Alameda
    Belmont
    Berkeley
    Burlingame
    Concord
    Cupertino
    Daly City
    El Cerrito
    Emeryville
    Foster City
    Hayward
    Larkspur
    Menlo Park
    Millbrae
    Pleasant Hill
    Pleasanton
    Redwood City
    Oakland
    San Francisco
    San Mateo
    Santa Clara
    South San Francisco
    Sunnyvale

    Cities that DON’T ALLOW gas generator-powered food truck events:
    San Jose

    We have worked with many talented and very bright folks at City Hall — but if concern over these policies are “misguided” then some folks at City Hall genuinely don’t understand how minute interpretations of policy can have devastating effects on small business and prevent the kind of organic growth that the City desires.

    • Ryan, it sounds like making a mountain out of a mole hill. Can you just rent a diesel generator until you get the funds to buy your own? It says business was booming. Or rent a large one for everyone to use and have them pitch in to pay for it? Hell I bet the City of San Jose has one that you can rent and maybe they can set it up for free.

      As far as the 5 foot rule….who cares. It is five feet.

      From some one who isn’t in the business or around food trucks. Just my thoughts. Oh by the way Kona Ice has trailers that run off electricity (charged battery banks I think).

      http://www.dahlsequipment.com/rentalrates/specs/2415.htm

      • Thank you for your reply. A lot of this is technical and is difficult to explain via short form journalism. The reality is the cost of renting diesel generators is steep. We expect to pay around $7,000 in City labor for setting up their “free” generators at our upcoming 2-day Bacon Festival. You can rent a diesel generator at Dahls for a reasonable price, but the real cost is in the labor set up and cable rentals. These hugely expensive costs are unique to San Jose and make the City a place to avoid for Special Events.

        Regarding the five foot rule, that was a compromise the Fire Department offered after telling us that we needed 10 feet between each truck only a month before our festival (we couldn’t fit at Plaza Park under those rules). While we appreciate the gesture, our concern is that this new rule would force us to move our events out of places like Downtown San Jose, because the significant increase in required space.

        Finally, batteries are an interesting concept and we have looked at them closely. They can work for dessert trucks like Kona Ice, which draw less power. For traditional food trucks who serve full meals, the technology simply isn’t there yet at an accessible price point.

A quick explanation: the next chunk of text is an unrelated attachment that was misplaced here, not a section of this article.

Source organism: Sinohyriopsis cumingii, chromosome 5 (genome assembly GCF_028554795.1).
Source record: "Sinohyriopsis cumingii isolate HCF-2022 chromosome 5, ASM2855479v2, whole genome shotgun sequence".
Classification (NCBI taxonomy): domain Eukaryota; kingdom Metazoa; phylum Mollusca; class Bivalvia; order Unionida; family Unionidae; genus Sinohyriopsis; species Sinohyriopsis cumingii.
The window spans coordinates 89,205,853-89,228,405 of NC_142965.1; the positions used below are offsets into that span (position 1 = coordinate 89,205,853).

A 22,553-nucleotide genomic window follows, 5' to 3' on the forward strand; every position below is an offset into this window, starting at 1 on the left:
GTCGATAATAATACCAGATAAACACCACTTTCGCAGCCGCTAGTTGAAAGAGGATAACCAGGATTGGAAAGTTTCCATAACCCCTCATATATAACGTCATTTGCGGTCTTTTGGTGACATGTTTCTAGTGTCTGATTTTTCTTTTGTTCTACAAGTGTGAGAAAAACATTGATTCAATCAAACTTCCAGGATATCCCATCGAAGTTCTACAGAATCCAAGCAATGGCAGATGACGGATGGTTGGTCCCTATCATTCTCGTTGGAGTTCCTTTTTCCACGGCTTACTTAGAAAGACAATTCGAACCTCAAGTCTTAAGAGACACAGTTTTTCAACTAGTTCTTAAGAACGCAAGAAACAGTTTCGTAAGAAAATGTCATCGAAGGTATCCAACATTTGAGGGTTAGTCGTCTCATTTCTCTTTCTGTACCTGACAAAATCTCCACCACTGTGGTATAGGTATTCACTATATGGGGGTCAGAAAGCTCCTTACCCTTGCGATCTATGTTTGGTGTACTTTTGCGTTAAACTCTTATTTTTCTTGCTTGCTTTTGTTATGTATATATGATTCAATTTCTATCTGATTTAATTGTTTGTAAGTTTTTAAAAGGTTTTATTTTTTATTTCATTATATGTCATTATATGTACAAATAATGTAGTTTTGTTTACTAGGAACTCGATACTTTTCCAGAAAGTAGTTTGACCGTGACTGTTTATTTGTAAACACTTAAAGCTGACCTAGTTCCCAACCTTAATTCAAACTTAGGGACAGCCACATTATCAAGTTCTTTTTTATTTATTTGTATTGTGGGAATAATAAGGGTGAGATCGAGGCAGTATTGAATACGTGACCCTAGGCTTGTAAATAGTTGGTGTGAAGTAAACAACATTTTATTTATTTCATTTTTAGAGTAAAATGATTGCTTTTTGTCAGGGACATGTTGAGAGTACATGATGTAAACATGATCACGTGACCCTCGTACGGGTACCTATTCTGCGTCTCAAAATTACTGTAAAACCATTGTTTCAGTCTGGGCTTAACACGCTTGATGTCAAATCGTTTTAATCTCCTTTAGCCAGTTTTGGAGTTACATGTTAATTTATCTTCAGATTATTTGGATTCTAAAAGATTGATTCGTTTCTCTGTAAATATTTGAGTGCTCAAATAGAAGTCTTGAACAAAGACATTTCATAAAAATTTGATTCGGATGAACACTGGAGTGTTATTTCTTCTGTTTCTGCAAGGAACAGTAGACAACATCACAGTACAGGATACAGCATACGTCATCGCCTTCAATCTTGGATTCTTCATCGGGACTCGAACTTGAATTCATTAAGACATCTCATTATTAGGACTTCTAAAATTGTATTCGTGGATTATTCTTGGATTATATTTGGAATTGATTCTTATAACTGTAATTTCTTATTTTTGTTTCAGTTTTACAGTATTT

• Our mayor, and his voting block on the council, find themselves at the wrong end of many other issues these listed cities have resolved. This mayor, and his voting block, are obstinate and stubborn to the point of being blind to what is reasonable and logical. Sam Liccardo, and certain other council members, love pushing the slogan that they want the City of San Jose to “move at the speed of business”, but they do nothing but get in the way of business. Good luck to your moveable feasts. I have attended and love them, but I would be just as happy going to another surrounding city for the feasts. I imagine something in the City of Santa Clara, around their new stadium, would be very successful.

      • Thanks for the note. We started our new event in Santa Clara just this past Wednesday at Mission College and it was a great success. Our fire department bill from the City of Santa Clara — $0.

        • That is great to hear, Ryan. Being a former business owner myself in SJ, I understand what you are up against. Just a thought, and you might have done this already, but ask each of the candidates running for mayor or city council what they will do to fix these problems when/if they are elected. That is where these arbitrary and archaic rules and fees are generated. No doubt that politics are a huge part of their decisions. The line workers at the fire department and police department unfortunately have to be the bad guys for the political decisions, which the FD and PD workers probably think are silly too. Most of those on the city council, and the mayor, have a little knowledge, and a lot of power, which leads to these poor decisions. An example is LIccardo, and his wacky proposals and lip service for the police department if he is elected. They need to find good experts in a given field, and get their input, then get out of the way. Good luck to your future, they are very fun events and the food is fantastic, and a great family oriented event.